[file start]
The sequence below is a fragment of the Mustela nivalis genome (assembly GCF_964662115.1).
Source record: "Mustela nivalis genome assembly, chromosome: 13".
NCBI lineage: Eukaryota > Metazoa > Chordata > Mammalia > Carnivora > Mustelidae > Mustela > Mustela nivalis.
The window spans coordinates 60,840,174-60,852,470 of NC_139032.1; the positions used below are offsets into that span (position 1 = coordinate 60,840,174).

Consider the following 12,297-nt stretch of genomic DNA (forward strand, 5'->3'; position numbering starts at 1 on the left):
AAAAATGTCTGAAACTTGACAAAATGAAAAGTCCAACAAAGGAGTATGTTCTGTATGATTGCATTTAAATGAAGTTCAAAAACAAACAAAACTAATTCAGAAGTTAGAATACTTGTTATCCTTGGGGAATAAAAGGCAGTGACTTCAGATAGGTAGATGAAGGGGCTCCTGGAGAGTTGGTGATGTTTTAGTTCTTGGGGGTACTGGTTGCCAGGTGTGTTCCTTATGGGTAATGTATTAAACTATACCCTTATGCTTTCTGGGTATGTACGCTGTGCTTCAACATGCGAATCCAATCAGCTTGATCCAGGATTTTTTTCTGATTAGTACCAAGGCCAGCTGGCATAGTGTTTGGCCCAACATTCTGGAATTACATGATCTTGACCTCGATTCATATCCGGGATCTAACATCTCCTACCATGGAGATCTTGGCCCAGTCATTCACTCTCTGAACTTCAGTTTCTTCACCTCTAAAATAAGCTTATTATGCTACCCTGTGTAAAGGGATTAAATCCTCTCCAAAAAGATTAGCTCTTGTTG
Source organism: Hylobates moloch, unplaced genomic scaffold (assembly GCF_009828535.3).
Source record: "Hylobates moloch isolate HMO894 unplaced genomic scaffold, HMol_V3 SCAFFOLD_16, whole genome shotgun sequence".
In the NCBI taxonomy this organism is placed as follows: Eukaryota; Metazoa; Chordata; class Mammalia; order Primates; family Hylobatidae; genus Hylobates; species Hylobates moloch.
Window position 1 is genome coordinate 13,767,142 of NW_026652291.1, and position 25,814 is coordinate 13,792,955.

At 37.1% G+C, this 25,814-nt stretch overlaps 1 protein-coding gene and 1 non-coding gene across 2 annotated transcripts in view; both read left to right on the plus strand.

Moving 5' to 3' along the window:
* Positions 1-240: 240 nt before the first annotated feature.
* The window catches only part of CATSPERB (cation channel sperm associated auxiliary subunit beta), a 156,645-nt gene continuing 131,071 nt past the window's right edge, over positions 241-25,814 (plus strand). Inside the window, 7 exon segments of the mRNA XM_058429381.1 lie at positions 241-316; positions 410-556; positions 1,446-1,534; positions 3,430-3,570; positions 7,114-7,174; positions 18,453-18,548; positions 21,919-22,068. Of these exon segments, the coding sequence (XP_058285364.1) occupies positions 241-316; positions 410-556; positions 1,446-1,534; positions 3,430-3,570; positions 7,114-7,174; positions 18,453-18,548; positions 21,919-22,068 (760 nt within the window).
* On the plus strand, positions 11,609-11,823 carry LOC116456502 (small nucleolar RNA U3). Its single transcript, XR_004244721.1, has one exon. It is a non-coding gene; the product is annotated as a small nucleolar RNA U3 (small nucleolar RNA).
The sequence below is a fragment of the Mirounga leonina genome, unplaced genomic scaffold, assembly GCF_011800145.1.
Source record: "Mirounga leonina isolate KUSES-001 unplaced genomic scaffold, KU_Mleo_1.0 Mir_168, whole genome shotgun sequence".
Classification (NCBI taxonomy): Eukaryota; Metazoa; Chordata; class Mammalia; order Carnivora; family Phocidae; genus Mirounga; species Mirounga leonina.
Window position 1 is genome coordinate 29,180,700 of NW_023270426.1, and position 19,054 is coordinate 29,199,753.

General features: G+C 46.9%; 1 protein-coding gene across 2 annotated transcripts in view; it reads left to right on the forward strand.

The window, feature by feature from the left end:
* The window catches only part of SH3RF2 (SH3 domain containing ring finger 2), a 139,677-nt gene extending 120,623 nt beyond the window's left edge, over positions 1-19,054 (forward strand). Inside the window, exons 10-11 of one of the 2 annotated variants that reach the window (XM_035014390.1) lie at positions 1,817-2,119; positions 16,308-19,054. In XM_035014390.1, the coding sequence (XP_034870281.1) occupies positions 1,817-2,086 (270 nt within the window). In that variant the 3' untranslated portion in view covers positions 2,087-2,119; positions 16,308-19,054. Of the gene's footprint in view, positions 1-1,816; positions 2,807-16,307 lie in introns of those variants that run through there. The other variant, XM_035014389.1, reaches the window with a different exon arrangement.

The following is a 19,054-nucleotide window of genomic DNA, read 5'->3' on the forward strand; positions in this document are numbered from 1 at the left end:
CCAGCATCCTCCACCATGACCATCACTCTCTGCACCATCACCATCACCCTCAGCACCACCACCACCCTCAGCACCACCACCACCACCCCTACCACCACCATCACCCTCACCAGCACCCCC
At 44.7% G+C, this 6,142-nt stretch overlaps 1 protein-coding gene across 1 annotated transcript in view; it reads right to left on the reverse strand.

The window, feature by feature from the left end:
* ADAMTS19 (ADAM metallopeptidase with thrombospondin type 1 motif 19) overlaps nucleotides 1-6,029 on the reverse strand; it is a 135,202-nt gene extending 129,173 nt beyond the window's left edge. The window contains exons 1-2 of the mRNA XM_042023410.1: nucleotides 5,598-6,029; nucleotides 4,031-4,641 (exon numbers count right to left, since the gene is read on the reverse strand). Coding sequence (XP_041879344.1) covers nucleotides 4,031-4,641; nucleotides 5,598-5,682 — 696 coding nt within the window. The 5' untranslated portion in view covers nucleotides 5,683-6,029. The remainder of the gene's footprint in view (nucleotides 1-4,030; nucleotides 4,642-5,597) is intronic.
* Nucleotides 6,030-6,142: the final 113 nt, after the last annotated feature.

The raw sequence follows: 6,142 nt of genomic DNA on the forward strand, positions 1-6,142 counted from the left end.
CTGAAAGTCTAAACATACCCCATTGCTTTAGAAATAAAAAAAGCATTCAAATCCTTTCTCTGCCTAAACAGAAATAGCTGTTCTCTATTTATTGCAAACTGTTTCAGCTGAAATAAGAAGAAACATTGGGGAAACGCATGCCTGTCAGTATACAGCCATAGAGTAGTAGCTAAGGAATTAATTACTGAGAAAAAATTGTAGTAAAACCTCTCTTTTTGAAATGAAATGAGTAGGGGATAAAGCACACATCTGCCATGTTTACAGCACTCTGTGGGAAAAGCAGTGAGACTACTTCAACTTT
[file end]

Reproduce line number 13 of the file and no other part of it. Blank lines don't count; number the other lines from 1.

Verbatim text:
* Positions 1-240: 240 nt before the first annotated feature.